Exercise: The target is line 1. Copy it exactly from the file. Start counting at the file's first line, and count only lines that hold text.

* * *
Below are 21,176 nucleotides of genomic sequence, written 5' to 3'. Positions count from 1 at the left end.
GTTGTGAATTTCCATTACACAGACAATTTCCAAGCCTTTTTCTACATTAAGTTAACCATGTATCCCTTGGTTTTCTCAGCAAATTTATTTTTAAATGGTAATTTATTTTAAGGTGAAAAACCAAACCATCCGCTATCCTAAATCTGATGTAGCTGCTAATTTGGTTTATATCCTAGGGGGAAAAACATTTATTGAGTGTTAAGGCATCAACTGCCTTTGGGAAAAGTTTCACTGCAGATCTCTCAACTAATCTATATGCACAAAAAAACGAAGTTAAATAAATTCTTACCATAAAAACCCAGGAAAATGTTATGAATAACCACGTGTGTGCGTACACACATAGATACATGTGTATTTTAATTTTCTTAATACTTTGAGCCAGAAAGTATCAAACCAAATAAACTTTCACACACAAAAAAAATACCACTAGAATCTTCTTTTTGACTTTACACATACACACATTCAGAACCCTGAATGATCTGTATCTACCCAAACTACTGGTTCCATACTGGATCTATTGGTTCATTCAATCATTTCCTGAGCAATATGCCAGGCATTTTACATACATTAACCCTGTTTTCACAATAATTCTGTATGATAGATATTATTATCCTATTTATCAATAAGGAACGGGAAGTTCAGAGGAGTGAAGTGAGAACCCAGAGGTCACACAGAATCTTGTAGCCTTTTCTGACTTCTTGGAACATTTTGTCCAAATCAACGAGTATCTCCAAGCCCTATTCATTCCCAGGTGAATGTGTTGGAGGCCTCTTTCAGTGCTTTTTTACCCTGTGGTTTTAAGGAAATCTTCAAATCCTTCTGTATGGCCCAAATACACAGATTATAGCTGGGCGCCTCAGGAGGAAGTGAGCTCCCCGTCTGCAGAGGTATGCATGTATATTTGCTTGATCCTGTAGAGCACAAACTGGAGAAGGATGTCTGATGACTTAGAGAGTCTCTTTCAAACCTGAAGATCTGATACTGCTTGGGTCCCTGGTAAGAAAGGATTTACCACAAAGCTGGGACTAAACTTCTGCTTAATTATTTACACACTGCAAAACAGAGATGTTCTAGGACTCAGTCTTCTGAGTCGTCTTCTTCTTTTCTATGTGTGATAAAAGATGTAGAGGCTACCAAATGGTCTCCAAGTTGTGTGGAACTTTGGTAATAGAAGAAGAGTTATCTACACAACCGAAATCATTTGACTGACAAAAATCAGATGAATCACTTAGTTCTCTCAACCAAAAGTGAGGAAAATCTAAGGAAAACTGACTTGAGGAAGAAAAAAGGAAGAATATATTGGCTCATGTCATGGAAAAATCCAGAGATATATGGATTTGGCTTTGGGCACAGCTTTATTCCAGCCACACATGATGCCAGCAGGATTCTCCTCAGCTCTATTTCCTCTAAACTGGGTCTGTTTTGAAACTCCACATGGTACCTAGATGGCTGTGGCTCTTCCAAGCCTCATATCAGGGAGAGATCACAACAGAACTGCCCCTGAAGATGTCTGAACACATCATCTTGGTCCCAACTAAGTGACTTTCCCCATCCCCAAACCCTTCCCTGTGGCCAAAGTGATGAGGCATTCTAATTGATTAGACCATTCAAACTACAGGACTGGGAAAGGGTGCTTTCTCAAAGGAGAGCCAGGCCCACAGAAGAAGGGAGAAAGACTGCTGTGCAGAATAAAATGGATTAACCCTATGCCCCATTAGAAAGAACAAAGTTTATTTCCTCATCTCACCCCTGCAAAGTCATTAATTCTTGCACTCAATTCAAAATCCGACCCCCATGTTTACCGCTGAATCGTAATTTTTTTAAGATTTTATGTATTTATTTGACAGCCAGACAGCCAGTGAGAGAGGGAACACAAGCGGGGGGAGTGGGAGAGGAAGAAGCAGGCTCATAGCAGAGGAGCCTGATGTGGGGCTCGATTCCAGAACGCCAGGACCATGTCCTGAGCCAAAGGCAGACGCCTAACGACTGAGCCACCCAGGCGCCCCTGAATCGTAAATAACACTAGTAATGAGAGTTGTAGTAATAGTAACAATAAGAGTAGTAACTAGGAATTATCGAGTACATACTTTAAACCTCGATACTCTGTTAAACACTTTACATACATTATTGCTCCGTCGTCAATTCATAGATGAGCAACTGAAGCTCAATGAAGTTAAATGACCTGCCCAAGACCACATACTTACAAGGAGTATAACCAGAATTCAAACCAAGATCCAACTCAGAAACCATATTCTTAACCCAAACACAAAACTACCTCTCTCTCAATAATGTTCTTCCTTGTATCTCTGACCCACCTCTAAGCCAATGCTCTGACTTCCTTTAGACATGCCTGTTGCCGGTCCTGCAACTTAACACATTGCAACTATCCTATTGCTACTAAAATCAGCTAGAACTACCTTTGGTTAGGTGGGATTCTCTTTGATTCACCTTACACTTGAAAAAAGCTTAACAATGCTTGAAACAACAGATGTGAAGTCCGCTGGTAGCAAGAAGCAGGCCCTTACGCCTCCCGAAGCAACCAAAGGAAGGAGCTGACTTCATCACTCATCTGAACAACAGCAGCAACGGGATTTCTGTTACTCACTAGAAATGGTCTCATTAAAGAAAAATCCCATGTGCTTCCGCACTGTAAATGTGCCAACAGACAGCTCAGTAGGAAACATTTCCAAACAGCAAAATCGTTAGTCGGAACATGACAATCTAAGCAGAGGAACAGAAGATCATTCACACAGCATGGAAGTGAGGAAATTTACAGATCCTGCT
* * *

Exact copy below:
Below are 21,176 nucleotides of genomic sequence, written 5' to 3'. Positions count from 1 at the left end.